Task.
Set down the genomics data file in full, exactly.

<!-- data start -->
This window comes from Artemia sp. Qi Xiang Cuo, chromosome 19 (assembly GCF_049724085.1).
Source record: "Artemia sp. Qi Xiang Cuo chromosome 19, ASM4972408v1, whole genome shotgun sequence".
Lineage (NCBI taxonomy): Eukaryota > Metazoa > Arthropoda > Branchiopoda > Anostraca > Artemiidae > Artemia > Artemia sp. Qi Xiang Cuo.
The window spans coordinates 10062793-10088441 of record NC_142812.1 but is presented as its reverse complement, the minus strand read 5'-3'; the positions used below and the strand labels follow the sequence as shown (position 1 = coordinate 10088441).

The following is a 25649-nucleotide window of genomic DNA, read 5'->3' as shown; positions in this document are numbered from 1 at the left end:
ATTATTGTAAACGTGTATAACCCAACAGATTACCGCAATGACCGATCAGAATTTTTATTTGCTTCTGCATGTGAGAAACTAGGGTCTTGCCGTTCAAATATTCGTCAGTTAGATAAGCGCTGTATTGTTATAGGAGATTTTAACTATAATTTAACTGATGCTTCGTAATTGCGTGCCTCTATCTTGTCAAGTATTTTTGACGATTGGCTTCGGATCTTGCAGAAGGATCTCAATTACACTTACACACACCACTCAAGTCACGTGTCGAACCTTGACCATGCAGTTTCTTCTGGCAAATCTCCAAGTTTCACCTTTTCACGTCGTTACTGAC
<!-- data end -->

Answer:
This window comes from Artemia sp. Qi Xiang Cuo, chromosome 19 (assembly GCF_049724085.1).
Source record: "Artemia sp. Qi Xiang Cuo chromosome 19, ASM4972408v1, whole genome shotgun sequence".
Lineage (NCBI taxonomy): Eukaryota > Metazoa > Arthropoda > Branchiopoda > Anostraca > Artemiidae > Artemia > Artemia sp. Qi Xiang Cuo.
The window spans coordinates 10062793-10088441 of record NC_142812.1 but is presented as its reverse complement, the minus strand read 5'-3'; the positions used below and the strand labels follow the sequence as shown (position 1 = coordinate 10088441).

The following is a 25649-nucleotide window of genomic DNA, read 5'->3' as shown; positions in this document are numbered from 1 at the left end:
ATTATTGTAAACGTGTATAACCCAACAGATTACCGCAATGACCGATCAGAATTTTTATTTGCTTCTGCATGTGAGAAACTAGGGTCTTGCCGTTCAAATATTCGTCAGTTAGATAAGCGCTGTATTGTTATAGGAGATTTTAACTATAATTTAACTGATGCTTCGTAATTGCGTGCCTCTATCTTGTCAAGTATTTTTGACGATTGGCTTCGGATCTTGCAGAAGGATCTCAATTACACTTACACACACCACTCAAGTCACGTGTCGAACCTTGACCATGCAGTTTCTTCTGGCAAATCTCCAAGTTTCACCTTTTCACGTCGTTACTGAC